• Join over 1.2 million students every month
  • Accelerate your learning by 29%
  • Unlimited access from just £6.99 per month

Lady Macbeth's Breakdown in a particular Scene

Extracts from this document...


This essay will consider this scenes repetition from earlier in the play. It will also consider some of the themes and images in this scene and throughout the rest of the play. One of the themes running throughout the play is control. Early in the play she says: "Think of this, good peers, But as a thing of custom" This is from the dinner party scene, and is talking about the ghost of Banquo. She has complete control over the situation and is even able to lie, and pretend that everything is in order. This shows that she must have control over herself, and the situation to be able to do this. Lady Macbeth's loss of control is shown in the sleepwalking scene. In this scene, she says: "No more o' that, my lord. No more o' that; you mar all with starting." This is in a completely different tone; she now sounds desperate, and no longer has control. This loss of control is clear in her tone, but also in the fact that at the beginning she addresses the people at the party, which shows she has more control and confidence. In the sleepwalking scene she is addressing Macbeth, this shows a lack of confidence and control, because she does not talk to the people around her. ...read more.


This shows no sign of fear or guilt. She has no fear of being caught and believes that there is no reason to be guilty. Later, in the sleepwalking scene, however, she has much more guilt. This is shown in the fact that she is so obsessed with the blood on her hand: "Out, damned spot! Out I say!" There is actually no blood on her hand, but she still sees it. This may be a metaphorical representation of her guilt. She can't seem to get rid of the blood, like she can't get rid of the guilt. It is a direct comparison. Cleanliness is also another image of guilt. Early in the play she says: "A little water clears us of this deed" She says that it only takes a little water and we have escaped detection. This is showing that she has no guilt or she wouldn't have been so sure. She is saying that the little water will not only clear them of the crime, but of the guilt that they would have had to face. However, later in the play, in the sleepwalking scene, the cleanliness of her hands is important: "What, will these hand ne'er be clean?" Lady Macbeth keeps rubbing her hands but cannot get them clean. This is contradicting when she said a little water would rid her of the guilt. ...read more.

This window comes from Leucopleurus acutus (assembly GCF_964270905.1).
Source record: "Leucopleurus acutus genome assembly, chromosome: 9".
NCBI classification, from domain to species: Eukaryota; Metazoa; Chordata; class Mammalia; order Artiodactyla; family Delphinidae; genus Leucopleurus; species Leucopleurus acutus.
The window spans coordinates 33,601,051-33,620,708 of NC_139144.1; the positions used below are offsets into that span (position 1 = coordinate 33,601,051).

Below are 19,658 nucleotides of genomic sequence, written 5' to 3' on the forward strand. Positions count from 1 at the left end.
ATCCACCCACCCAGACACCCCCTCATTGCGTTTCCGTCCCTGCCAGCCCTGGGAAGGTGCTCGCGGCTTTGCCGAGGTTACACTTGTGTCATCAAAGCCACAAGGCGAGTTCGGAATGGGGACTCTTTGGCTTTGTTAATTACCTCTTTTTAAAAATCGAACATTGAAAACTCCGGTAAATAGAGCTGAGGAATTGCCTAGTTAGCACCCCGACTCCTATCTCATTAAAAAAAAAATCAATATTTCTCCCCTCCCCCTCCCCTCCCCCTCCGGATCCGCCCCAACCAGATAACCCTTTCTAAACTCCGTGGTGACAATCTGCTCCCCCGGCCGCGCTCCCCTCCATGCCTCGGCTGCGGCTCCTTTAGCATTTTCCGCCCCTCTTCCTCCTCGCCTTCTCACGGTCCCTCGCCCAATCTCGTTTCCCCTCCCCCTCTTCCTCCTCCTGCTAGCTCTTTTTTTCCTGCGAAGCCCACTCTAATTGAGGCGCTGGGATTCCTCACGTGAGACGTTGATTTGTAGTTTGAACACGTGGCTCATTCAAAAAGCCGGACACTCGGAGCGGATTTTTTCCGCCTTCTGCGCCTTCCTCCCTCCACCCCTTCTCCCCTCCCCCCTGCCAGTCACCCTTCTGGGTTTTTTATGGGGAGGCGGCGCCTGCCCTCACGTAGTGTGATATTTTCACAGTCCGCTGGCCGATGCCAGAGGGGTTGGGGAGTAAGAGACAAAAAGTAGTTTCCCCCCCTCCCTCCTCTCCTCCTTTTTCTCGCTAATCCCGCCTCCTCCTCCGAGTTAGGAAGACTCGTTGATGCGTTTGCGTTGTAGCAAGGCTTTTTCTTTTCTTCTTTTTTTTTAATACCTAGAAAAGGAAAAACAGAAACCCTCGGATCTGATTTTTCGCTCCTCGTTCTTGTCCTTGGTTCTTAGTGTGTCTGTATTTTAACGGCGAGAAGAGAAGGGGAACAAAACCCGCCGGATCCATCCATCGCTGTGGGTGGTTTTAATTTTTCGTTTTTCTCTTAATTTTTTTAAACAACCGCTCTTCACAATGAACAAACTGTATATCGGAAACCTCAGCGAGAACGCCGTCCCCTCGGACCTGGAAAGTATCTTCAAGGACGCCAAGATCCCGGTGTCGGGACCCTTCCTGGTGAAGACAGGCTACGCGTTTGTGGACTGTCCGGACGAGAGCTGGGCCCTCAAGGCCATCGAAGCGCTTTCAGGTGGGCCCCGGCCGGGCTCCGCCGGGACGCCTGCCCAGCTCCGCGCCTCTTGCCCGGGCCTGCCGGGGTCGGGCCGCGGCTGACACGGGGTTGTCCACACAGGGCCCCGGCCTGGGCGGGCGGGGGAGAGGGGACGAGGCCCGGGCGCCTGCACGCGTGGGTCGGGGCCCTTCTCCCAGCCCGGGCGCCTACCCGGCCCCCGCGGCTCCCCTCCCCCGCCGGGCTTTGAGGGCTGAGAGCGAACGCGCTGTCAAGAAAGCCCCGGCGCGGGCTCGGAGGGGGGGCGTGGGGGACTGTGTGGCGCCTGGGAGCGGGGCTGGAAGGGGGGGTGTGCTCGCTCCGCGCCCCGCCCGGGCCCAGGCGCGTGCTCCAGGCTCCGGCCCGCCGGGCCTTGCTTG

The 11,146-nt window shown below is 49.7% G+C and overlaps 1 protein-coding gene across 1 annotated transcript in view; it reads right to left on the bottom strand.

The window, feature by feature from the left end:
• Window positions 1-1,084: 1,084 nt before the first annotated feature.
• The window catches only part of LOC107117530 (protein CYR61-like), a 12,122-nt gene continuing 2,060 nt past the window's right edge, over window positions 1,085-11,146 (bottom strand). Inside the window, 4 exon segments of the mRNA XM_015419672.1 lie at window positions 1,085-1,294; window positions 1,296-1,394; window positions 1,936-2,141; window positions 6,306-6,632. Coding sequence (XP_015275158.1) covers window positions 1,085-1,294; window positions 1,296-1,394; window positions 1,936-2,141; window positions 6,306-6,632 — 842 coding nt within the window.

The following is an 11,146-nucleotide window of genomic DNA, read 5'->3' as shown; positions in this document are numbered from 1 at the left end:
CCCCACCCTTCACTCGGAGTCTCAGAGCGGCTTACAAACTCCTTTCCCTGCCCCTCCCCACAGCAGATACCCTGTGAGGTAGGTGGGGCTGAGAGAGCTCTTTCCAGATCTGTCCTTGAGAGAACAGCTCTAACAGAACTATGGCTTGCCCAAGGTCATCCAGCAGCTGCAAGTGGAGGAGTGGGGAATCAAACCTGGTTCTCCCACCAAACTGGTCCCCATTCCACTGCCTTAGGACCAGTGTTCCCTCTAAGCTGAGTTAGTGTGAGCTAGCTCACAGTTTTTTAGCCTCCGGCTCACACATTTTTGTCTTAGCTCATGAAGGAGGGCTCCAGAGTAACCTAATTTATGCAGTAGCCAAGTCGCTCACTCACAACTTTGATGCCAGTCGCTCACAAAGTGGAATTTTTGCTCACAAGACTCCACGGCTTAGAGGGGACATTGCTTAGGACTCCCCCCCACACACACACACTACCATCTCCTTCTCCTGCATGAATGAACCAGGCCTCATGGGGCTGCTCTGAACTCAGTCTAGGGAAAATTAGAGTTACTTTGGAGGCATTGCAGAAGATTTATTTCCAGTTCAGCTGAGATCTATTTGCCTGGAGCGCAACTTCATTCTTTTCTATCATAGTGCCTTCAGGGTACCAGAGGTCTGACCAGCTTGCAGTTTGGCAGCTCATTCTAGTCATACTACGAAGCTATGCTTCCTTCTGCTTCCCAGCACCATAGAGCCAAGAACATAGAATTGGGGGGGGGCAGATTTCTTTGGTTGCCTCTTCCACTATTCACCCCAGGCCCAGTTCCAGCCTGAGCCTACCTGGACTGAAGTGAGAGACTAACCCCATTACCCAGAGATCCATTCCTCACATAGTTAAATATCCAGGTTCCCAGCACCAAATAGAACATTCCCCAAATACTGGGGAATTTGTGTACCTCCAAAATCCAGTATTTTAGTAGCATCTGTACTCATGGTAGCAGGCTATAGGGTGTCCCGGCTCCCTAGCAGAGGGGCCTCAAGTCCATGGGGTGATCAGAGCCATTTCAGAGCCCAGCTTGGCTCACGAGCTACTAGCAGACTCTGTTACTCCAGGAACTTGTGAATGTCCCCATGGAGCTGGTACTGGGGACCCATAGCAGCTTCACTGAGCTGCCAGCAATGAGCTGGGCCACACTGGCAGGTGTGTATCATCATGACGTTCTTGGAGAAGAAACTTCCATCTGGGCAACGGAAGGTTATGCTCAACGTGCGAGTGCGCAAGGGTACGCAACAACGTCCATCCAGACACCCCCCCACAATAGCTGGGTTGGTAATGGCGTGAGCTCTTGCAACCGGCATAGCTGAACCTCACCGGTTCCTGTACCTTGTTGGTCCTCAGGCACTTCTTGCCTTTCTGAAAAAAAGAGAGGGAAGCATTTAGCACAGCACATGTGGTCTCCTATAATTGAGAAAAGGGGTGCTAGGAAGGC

She is no longer giving orders. The remark is empty, she has no one to give orders to anymore, she just has herself. She has lost her power over Macbeth, he is now his own man. She has also lost her power to conceal the truth. At the beginning of the play, she is careful not to be caught: "lest occasion calls us and shows us to be watchers." She is careful that they leave before that they are caught. She has the power not only to tell Macbeth what to do here, but also has the power of deceit. In contrast, later in the play, she has no power over what she is saying, and the gentlewoman is aware of this, this is shown when she says: "She has spoke what she should not" Lady Macbeth doesn't even know what she is saying, she doesn't have the power over herself to stop her saying what she is. From this essay it is clear that the sleepwalking scene is important in lots of different ways. It shows Lady Macbeth's breakdown not only mentally, but also as a main character. It also makes you think more highly of Macbeth, as he has got through the situation without revealing anything. It also makes you realise that Lady Macbeth isn't the strong person she was first perceived to be. The repetitions from earlier scenes also make you look at the play as a whole more. Caroline May 10S ...read more.

The above preview is unformatted text

This student written piece of work is one of many that can be found in our GCSE Macbeth section.

Found what you're looking for?

  • Start learning 29% faster today
  • 150,000+ documents available
  • Just £6.99 a month

Not the one? Search for your essay title...
  • Join over 1.2 million students every month
  • Accelerate your learning by 29%
  • Unlimited access from just £6.99 per month
  • Over 160,000 pieces
    of student written work
  • Annotated by
    experienced teachers
  • Ideas and feedback to
    improve your own work